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Blood Offerings

Tankcrimes / Sentient Ruin Laboratories (2017)
Rating: 7/10

Blood Offerings is the debut album from Californian death metallers Necrot; the sort of unkempt no frills band who since their inception in 2011 have treated us to a trio of impressive demos.

Formed out of Oakland, these guys have been plying their trade by way of bringing back that strong, old school feel. Hints of the Floridian and Swedish scene taint this eight-track affair, while the likes of Morgoth can also be referenced with what is a standard but entertaining production.

Blood Offerings is a slick, yet not polished death metal offering that may have gotten lost had it been released a few decades ago. But with the scene experiencing a bit of a rebirth it’s nice to hear a charging, albeit no frills act of belligerence. What we have here is a solid, chugging, fast-paced record reminding one of Dismember, although less cutting.

For me, Blood Offerings has a well-rounded production, enabling the robust musicianship to benefit; namely the weighty guitar expressions of Sonny Reinhardt and Luca Indrio (the latter also providing bass and lead vocals on the album), which work well with Chad Gailey’s drums. Gailey also works with another new old school death metal act in the form of Rude, and fans of those guys will find similar pleasures in Necrot.

The trio is clearly comfortable with this style of metal. The vocals are rather typical of that early 90s scene, and there’s a hint of the macabre in some of the slower passages which worm their way through the likes of ‘Rather Be Dead’, which showcases some excellent groove-based drudgery. Meanwhile, other cuts such as opener ‘The Blade’ and ‘Shadows And Light’ have their emphasis on speedy outbursts combined with those recognisable mid-tempo pulverisations.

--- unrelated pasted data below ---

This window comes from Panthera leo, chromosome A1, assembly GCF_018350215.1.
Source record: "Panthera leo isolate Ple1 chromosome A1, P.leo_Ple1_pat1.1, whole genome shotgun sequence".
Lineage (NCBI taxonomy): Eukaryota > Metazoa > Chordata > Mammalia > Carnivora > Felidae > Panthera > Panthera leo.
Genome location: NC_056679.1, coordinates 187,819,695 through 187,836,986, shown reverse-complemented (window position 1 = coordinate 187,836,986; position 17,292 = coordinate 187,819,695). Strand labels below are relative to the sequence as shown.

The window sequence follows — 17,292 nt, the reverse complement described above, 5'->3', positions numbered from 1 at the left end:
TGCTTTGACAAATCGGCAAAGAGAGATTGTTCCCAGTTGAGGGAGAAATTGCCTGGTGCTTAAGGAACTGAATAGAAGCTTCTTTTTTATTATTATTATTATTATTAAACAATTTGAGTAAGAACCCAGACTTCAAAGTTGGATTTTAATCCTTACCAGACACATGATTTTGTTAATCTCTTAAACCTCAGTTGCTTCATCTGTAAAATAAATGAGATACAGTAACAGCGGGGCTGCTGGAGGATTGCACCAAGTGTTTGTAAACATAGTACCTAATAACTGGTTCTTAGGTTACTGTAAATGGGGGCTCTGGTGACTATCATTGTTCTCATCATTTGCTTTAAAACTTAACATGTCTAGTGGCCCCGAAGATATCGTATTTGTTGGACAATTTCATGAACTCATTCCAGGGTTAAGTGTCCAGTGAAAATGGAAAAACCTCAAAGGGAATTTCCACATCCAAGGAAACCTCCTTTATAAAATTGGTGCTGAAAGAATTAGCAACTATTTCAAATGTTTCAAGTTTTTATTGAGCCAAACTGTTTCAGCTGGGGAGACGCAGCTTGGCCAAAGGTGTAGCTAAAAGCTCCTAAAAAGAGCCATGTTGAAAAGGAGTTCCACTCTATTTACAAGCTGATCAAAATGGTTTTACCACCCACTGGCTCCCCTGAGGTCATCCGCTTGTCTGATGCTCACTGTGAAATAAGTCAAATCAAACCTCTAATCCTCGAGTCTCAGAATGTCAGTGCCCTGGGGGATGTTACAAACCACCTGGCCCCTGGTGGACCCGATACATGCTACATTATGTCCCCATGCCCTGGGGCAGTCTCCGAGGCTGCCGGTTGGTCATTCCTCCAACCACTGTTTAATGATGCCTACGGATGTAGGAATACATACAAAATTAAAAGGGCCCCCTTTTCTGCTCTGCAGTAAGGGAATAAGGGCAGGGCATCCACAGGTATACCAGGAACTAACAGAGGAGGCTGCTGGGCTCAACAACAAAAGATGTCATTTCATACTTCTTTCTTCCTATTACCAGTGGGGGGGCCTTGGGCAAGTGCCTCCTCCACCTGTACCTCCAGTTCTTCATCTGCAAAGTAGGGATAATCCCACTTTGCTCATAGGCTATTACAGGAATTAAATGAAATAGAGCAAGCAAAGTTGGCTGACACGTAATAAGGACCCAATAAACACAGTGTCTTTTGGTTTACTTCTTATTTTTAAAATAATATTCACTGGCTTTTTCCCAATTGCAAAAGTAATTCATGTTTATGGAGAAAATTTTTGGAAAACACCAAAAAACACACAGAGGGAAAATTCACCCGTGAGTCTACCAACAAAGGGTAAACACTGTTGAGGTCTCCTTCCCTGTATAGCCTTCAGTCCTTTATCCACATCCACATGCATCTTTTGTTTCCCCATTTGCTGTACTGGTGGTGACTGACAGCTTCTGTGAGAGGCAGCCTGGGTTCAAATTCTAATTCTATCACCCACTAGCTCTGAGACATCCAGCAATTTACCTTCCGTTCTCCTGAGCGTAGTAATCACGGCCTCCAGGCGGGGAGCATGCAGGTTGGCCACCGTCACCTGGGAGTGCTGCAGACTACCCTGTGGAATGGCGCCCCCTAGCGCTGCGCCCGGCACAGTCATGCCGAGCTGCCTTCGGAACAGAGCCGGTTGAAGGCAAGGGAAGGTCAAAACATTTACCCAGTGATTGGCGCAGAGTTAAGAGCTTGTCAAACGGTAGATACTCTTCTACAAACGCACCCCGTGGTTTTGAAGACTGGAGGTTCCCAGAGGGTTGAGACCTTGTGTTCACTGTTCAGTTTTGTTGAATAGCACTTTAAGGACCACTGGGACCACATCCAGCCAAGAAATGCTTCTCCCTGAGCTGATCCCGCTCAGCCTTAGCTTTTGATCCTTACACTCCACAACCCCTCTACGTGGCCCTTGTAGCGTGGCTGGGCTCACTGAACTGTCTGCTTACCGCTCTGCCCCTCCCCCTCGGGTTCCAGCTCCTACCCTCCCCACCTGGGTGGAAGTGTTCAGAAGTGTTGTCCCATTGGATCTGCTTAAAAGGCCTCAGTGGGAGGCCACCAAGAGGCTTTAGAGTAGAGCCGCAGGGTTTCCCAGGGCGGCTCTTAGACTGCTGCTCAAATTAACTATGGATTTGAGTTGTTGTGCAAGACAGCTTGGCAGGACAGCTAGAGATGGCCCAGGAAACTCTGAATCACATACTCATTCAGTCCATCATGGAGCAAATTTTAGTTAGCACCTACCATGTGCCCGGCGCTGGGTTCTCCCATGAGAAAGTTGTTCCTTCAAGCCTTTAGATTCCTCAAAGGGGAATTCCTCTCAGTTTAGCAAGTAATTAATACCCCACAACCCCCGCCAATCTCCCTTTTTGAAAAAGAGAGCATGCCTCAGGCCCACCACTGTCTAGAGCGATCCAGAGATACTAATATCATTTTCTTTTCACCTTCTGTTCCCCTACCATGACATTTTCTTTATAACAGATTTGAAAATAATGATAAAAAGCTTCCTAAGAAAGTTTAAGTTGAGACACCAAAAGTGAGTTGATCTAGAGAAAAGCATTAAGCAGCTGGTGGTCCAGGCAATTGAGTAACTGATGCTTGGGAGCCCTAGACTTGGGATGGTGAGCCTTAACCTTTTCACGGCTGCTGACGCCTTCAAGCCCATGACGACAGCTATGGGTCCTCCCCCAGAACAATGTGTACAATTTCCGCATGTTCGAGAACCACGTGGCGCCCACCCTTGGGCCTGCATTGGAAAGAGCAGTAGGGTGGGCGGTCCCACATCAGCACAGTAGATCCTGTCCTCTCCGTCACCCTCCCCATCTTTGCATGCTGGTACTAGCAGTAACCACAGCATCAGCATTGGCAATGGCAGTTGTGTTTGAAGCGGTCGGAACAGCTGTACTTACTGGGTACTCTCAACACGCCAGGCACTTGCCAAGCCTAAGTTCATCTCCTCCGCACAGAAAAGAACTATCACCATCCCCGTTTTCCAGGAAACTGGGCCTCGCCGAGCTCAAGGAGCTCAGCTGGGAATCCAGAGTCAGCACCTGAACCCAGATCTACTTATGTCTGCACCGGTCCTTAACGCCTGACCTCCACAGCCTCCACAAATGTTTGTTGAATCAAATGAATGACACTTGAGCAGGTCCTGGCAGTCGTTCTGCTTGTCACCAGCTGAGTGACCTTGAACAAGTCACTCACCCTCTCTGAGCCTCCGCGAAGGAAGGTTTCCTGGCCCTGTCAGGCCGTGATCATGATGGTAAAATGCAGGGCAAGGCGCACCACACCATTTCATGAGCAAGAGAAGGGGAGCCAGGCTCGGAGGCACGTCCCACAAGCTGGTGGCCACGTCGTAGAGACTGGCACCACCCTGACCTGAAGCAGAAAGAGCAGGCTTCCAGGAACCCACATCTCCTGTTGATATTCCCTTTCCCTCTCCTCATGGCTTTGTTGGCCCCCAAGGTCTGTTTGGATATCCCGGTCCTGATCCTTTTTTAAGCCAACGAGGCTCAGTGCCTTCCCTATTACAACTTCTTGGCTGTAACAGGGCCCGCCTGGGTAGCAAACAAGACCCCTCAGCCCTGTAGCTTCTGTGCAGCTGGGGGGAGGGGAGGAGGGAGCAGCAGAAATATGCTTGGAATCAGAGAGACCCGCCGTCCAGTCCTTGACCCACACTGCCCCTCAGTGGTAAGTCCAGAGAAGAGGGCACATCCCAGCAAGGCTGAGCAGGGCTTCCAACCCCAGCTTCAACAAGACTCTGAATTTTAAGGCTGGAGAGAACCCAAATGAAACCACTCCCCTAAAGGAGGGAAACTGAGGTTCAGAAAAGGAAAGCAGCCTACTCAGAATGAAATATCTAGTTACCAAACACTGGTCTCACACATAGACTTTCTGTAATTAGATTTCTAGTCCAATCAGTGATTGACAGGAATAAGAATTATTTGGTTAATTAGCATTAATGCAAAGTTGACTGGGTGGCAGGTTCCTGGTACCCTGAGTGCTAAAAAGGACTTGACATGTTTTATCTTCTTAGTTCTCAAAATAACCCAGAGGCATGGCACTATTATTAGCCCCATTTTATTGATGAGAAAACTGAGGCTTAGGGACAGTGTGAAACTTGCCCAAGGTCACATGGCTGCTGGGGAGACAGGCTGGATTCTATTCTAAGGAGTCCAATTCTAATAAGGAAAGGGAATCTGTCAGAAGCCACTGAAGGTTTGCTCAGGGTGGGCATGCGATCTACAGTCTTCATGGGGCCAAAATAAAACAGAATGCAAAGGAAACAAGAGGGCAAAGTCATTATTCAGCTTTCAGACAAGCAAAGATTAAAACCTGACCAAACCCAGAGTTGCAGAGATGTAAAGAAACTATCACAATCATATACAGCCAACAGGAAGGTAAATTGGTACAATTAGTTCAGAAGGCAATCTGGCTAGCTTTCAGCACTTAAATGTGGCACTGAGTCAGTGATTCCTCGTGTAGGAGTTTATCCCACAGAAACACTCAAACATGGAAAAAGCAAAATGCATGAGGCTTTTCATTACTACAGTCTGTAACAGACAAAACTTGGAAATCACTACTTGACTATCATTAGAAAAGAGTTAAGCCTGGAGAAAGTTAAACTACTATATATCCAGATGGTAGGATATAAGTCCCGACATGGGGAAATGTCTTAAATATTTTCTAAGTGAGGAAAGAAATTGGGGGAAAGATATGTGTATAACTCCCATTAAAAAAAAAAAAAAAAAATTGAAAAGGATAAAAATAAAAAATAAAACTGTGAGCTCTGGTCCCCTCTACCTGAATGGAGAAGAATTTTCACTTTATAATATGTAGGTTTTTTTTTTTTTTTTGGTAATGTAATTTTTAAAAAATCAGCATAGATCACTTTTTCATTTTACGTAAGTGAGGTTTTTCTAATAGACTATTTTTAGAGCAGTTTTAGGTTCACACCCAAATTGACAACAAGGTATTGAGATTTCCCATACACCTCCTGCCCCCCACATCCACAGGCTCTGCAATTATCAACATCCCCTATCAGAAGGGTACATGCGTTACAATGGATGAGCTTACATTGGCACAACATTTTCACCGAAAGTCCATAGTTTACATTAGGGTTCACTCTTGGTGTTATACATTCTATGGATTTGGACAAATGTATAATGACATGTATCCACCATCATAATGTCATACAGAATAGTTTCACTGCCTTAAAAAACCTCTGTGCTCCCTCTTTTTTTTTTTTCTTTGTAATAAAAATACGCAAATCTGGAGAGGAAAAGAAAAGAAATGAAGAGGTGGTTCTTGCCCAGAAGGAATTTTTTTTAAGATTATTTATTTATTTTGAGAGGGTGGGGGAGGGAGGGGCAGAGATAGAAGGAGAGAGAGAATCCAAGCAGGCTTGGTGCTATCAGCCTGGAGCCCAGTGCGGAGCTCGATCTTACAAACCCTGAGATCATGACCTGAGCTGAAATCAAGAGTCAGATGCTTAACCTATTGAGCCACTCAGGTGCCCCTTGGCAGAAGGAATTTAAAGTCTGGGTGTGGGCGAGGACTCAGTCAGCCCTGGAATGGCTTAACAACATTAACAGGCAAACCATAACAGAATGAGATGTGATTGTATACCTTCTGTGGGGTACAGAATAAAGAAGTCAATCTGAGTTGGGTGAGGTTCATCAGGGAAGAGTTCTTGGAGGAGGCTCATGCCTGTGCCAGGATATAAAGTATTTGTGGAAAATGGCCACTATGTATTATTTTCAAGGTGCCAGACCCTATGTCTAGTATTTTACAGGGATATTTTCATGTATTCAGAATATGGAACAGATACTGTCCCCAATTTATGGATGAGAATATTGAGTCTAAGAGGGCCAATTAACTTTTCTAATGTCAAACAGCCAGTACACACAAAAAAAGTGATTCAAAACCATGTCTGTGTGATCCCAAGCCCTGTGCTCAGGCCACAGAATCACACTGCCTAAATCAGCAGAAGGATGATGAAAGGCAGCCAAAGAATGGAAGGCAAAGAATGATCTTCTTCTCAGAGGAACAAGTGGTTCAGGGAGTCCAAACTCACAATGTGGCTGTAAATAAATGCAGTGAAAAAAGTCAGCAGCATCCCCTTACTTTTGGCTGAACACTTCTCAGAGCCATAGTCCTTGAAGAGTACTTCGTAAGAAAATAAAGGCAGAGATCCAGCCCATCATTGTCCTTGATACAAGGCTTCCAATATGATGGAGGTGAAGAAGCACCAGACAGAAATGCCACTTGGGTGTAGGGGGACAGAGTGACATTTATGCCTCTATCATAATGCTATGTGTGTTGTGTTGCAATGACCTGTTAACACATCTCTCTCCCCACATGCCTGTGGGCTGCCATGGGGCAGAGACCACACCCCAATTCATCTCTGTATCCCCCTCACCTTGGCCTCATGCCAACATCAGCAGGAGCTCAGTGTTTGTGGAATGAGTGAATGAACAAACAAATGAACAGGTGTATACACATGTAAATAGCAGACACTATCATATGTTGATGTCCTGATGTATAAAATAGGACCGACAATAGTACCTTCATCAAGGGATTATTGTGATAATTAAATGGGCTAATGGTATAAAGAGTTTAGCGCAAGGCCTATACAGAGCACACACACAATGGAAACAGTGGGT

It’s because of this marrying that the album is so infectious and accessible. Indeed, the maturity displayed by the trio could easily suggest to the fan that this was some early 90s lump that didn’t quite make the grade. But in today’s climate it’s a worthy nod to the days of yore, expressed within a tidy batch of songs which sprint like an armoured cheetah. This is especially evident in the guise of the killer title track with its siren-like wailing solos which echo through the tight, rumbling percussive and bass waves. Meanwhile, ‘Empty Hands’ brings a devastating opening melody and thudding drum before grinding along with that added dose of pace.

‘Breathing Machine’ is equally destructive in its pace. Again, those distinctive rumbles are a successful fusing of beastly vocal barks and that gritty bass and guitar combination. Finally, album closer ‘Layers Of Darkness’ is five minutes of sneering arrogance, rounding off a very commanding performance from a band that is more than comfortable in its skin, but more than able to provide enough fusty feistiness to shake the bones. Yes, old school death metal rules.

Neil Arnold

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